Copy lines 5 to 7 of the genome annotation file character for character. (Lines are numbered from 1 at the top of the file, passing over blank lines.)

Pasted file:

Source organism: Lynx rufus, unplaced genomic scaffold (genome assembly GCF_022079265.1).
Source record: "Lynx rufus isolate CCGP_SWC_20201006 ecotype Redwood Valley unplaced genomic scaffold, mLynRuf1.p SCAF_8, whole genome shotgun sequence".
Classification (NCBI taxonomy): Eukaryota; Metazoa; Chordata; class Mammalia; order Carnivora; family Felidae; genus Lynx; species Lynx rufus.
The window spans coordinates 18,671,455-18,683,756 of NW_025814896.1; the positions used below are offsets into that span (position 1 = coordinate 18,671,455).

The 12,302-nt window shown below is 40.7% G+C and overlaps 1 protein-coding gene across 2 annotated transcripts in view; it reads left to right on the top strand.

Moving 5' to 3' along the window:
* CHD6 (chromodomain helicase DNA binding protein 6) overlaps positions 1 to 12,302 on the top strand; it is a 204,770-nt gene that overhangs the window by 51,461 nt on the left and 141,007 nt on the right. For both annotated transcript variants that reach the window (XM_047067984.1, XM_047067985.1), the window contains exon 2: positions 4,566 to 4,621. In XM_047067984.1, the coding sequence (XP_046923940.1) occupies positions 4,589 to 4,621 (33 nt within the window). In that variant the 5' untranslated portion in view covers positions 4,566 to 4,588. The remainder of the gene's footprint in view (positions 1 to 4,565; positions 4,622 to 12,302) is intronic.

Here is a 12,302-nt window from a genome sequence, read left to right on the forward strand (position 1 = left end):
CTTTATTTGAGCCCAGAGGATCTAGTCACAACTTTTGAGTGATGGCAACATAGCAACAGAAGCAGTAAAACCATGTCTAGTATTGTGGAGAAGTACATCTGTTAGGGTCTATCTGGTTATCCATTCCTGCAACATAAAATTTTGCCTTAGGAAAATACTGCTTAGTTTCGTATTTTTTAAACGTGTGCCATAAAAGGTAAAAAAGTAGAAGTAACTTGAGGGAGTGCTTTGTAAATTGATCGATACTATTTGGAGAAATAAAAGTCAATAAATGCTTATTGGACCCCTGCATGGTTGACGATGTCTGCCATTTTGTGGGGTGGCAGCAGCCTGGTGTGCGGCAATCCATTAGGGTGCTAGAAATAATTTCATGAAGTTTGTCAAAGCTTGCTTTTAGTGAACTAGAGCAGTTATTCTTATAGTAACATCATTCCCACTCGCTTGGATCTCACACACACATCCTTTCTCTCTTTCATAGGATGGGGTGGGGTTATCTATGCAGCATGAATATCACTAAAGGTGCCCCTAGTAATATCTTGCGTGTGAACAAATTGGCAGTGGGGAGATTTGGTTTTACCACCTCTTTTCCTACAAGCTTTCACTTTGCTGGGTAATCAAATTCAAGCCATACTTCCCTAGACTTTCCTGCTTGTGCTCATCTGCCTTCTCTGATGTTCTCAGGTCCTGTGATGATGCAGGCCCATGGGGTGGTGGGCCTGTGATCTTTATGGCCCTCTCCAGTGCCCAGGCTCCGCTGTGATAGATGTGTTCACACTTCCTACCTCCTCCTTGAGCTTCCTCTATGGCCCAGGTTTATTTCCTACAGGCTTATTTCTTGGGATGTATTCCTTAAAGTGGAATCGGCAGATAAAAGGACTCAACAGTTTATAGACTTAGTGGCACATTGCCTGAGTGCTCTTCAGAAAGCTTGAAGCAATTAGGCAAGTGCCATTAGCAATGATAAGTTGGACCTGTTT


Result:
The 12,302-nt window shown below is 40.7% G+C and overlaps 1 protein-coding gene across 2 annotated transcripts in view; it reads left to right on the top strand.

Moving 5' to 3' along the window:
* CHD6 (chromodomain helicase DNA binding protein 6) overlaps positions 1 to 12,302 on the top strand; it is a 204,770-nt gene that overhangs the window by 51,461 nt on the left and 141,007 nt on the right. For both annotated transcript variants that reach the window (XM_047067984.1, XM_047067985.1), the window contains exon 2: positions 4,566 to 4,621. In XM_047067984.1, the coding sequence (XP_046923940.1) occupies positions 4,589 to 4,621 (33 nt within the window). In that variant the 5' untranslated portion in view covers positions 4,566 to 4,588. The remainder of the gene's footprint in view (positions 1 to 4,565; positions 4,622 to 12,302) is intronic.